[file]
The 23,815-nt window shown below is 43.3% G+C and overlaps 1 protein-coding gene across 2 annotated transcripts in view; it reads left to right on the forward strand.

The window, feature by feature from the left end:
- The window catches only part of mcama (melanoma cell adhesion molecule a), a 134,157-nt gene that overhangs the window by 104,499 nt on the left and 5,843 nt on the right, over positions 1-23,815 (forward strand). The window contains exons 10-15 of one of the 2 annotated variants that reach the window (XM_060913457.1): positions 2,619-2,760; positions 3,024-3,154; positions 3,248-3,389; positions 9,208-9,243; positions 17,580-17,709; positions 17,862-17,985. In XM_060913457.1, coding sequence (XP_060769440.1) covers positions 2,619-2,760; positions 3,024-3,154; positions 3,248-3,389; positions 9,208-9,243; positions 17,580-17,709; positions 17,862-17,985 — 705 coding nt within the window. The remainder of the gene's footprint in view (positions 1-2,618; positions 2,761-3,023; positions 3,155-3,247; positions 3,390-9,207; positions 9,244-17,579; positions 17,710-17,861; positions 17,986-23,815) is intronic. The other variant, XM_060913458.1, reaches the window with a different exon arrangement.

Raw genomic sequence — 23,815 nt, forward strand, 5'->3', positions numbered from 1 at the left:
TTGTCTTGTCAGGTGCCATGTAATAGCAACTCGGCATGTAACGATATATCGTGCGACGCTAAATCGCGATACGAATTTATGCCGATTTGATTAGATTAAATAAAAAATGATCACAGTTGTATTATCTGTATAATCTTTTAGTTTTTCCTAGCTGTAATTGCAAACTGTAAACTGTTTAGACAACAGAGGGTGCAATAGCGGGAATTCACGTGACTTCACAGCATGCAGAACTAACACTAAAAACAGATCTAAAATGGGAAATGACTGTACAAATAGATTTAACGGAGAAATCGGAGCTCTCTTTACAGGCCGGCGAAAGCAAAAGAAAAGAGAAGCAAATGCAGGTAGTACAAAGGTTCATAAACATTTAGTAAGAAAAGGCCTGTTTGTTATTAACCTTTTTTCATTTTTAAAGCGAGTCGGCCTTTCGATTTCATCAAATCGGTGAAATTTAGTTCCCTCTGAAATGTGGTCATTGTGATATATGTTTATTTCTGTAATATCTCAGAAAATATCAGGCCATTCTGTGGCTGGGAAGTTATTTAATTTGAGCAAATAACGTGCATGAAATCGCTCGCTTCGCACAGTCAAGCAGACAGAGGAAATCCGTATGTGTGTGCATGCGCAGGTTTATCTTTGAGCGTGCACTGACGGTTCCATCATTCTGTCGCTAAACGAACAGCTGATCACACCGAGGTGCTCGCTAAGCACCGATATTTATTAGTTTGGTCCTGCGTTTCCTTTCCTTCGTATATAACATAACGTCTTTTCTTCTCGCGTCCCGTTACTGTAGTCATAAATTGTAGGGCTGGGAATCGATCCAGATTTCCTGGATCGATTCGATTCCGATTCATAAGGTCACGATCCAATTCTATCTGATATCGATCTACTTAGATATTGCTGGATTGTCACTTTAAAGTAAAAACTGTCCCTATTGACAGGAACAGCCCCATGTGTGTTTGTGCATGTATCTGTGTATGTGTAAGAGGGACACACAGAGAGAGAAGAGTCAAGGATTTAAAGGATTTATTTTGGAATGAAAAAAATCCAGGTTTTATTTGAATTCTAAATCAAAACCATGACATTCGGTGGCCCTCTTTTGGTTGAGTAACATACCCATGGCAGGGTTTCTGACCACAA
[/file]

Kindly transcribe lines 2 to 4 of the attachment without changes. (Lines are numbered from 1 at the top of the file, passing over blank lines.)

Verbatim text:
The window, feature by feature from the left end:
- The window catches only part of mcama (melanoma cell adhesion molecule a), a 134,157-nt gene that overhangs the window by 104,499 nt on the left and 5,843 nt on the right, over positions 1-23,815 (forward strand). The window contains exons 10-15 of one of the 2 annotated variants that reach the window (XM_060913457.1): positions 2,619-2,760; positions 3,024-3,154; positions 3,248-3,389; positions 9,208-9,243; positions 17,580-17,709; positions 17,862-17,985. In XM_060913457.1, coding sequence (XP_060769440.1) covers positions 2,619-2,760; positions 3,024-3,154; positions 3,248-3,389; positions 9,208-9,243; positions 17,580-17,709; positions 17,862-17,985 — 705 coding nt within the window. The remainder of the gene's footprint in view (positions 1-2,618; positions 2,761-3,023; positions 3,155-3,247; positions 3,390-9,207; positions 9,244-17,579; positions 17,710-17,861; positions 17,986-23,815) is intronic. The other variant, XM_060913458.1, reaches the window with a different exon arrangement.

Raw genomic sequence — 23,815 nt, forward strand, 5'->3', positions numbered from 1 at the left: